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HIST 374: Protest Songs of the 1960s: Protest Songs

Dr. Sarah Judson

Protest Songs

Today's class will cover these categories:

  1. The Protest Song tradition
  2. The Cold War
  3. Civil Rights
  4. Vietnam
  5. Environmentalism

The songs

The Protest Song Tradition

Billie Holiday: "Strange Fruit," originally recorded in 1939

Pete Seeger: "Which Side Are You On? written by Florence Reece, Harlan County, Kentucky, 1932

The Cold War

Bob Dylan: "Masters of War." Released in 1963 on album The Freewheelin' Bob Dylan

Randy Newman, "Political Science," released on the 1972 album Sail Away

 The Civil Rights Movement

Phil Ochs: "Here's to the State of Mississippi," from the 1965 album I Ain't Marching Anymore

Nina Simone: "Mississippi Goddam," from the 1964 album Nina Simone in Concert

Bob Dylan: "Oxford Town," written in 1962, released in 1963 on album The Freewheelin' Bob Dylan

John Coltrane - "Alabama" - the saxophonist's response to the BIrmingham church bombing in 1963

James Brown - "Say It Loud, I'm Black and I'm Proud"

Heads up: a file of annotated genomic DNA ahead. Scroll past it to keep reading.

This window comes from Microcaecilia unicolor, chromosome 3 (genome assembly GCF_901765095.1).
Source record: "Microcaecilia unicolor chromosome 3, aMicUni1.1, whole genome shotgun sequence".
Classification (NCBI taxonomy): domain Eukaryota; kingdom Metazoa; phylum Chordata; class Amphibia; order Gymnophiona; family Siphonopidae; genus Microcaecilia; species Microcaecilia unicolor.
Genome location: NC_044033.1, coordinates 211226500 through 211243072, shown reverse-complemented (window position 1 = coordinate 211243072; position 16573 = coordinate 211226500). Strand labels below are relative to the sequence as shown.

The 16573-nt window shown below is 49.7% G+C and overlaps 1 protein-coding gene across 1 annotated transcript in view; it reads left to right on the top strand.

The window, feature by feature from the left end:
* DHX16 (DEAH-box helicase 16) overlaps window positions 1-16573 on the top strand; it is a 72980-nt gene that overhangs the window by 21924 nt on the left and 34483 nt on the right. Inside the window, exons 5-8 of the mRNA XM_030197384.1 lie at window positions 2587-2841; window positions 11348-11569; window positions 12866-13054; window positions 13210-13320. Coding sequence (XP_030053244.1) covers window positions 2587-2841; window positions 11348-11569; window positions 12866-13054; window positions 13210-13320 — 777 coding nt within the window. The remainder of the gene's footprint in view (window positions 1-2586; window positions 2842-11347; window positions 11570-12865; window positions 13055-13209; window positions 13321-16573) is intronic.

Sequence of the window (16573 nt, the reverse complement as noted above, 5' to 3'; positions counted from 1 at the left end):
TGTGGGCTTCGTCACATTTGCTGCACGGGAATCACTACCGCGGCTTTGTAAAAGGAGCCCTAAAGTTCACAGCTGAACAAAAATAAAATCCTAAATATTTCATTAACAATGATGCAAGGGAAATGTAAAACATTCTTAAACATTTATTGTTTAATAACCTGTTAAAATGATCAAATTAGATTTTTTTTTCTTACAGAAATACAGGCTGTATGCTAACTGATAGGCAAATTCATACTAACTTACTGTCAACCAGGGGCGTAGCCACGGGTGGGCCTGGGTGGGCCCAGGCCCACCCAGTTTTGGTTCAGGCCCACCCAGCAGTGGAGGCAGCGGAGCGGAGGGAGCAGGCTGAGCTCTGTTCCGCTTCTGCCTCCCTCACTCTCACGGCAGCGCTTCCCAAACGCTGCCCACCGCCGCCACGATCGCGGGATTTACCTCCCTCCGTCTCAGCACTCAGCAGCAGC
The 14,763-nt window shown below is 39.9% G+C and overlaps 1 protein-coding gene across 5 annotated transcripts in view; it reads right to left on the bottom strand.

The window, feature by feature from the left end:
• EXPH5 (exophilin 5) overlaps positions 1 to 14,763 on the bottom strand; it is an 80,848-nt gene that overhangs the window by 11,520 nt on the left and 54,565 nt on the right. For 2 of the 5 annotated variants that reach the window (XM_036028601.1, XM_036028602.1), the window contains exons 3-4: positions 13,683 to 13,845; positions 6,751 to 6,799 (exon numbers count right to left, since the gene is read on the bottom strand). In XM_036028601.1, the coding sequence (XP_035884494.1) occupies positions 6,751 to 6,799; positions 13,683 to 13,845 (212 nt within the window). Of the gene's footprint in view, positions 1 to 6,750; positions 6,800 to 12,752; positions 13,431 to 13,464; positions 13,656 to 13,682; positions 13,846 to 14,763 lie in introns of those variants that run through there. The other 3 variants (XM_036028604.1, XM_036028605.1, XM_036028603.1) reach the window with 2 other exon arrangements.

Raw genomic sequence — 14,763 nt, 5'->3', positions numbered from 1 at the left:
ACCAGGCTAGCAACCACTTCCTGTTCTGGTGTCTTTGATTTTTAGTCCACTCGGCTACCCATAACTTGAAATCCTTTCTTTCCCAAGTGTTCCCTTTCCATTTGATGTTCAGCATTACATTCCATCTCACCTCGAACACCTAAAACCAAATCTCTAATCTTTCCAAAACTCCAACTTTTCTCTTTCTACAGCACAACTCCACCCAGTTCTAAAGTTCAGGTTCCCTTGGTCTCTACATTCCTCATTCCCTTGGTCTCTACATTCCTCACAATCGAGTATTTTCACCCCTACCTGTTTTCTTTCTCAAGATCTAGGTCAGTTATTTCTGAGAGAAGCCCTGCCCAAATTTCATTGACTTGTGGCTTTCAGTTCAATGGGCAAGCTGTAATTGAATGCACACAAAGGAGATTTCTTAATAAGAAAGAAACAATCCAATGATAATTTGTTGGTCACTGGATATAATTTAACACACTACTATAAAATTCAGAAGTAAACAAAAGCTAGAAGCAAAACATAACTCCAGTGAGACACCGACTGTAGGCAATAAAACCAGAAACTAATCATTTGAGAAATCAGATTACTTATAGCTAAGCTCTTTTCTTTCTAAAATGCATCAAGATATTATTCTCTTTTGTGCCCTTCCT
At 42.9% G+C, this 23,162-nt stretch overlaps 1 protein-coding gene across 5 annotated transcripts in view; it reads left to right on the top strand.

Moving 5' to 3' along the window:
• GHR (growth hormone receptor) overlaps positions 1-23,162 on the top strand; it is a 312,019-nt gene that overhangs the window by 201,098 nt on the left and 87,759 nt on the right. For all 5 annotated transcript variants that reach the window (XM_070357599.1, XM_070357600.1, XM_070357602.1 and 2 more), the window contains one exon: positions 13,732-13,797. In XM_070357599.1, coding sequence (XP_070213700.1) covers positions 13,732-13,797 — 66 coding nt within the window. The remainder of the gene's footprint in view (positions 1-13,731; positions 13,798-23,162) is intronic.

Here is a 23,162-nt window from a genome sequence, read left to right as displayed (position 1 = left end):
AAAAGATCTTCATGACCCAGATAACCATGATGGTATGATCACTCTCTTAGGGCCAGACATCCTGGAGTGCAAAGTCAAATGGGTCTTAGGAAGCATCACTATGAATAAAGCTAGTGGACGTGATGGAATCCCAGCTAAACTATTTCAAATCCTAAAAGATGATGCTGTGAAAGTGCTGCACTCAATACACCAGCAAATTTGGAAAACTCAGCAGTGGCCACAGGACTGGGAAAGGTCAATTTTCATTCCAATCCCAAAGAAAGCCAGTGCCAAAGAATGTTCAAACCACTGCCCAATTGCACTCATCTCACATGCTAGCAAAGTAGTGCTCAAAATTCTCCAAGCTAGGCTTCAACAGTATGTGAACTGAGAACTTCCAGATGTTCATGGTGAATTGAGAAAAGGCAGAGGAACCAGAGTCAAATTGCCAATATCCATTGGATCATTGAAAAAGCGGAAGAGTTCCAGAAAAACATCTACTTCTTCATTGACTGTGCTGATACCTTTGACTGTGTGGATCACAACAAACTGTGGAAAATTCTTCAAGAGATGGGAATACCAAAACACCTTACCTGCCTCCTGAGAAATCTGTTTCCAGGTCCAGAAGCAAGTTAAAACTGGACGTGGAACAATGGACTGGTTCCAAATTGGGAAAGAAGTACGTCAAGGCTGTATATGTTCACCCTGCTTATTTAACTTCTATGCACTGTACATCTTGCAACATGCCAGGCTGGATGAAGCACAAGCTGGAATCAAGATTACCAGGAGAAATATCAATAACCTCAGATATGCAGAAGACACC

The Vietnam War

Buffy Sainte-Marie:  "Universal Soldier," written in 1963, and was a hit for Donovan in 1965. 

Creedence Clearwater Revival: "Fortunate Son," released as a 45rpm single in September 1969.

Jimmy Cliff - Vietnam - 1969 hit from one of the first reggae stars

Edwin Starr - "War" - 1970 - a number one hit and one of the first political songs from Motown Records

Crosby, Stills, Nash & Young - "Ohio" - written in response to the killings of anti-war protesters at Kent State University in May 1970

John Lennon and Yoko Ono - "Give Peace A Chance" - released July 4. 1969 in the US


Joni Mitchell - "Big Yellow Taxi" - 1970 "they paved paradise and put up a parking lot"

John Prine - "Paradise" - 1971 - the effects of coal mining on a Kentucky town


Additional Social Commentary

Frank Zappa and the Mothers of Invention -  "Who Needs the Peace Corps?"

Gil Scott-Heron - "The Revolution Will Not Be Televised"

Johnny Cash - "The Man In Black"

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